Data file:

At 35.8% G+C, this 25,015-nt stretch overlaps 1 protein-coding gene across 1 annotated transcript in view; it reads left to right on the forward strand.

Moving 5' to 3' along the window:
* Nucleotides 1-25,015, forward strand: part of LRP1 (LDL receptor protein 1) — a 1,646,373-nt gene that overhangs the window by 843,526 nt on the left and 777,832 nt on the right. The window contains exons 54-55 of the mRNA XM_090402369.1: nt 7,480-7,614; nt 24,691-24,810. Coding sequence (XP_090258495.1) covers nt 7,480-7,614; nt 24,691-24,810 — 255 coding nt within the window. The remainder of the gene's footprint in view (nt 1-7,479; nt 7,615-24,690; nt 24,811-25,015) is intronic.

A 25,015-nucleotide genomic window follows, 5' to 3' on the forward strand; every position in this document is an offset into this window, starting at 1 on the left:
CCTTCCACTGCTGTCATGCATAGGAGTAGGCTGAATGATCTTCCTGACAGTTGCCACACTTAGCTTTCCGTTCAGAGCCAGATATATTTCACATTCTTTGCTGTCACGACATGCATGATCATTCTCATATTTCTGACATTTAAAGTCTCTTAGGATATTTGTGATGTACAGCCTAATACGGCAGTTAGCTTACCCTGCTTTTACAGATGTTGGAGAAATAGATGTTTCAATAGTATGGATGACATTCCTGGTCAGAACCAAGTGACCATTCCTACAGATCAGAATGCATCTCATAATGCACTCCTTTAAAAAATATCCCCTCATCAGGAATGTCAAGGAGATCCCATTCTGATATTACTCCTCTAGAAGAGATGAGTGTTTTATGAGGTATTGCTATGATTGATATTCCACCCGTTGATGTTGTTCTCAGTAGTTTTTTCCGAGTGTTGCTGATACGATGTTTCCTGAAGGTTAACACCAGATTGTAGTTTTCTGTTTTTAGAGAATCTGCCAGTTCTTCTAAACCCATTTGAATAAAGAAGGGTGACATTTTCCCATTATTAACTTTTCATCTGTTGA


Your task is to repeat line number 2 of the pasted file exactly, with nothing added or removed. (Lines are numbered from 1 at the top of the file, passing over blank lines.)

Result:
Moving 5' to 3' along the window: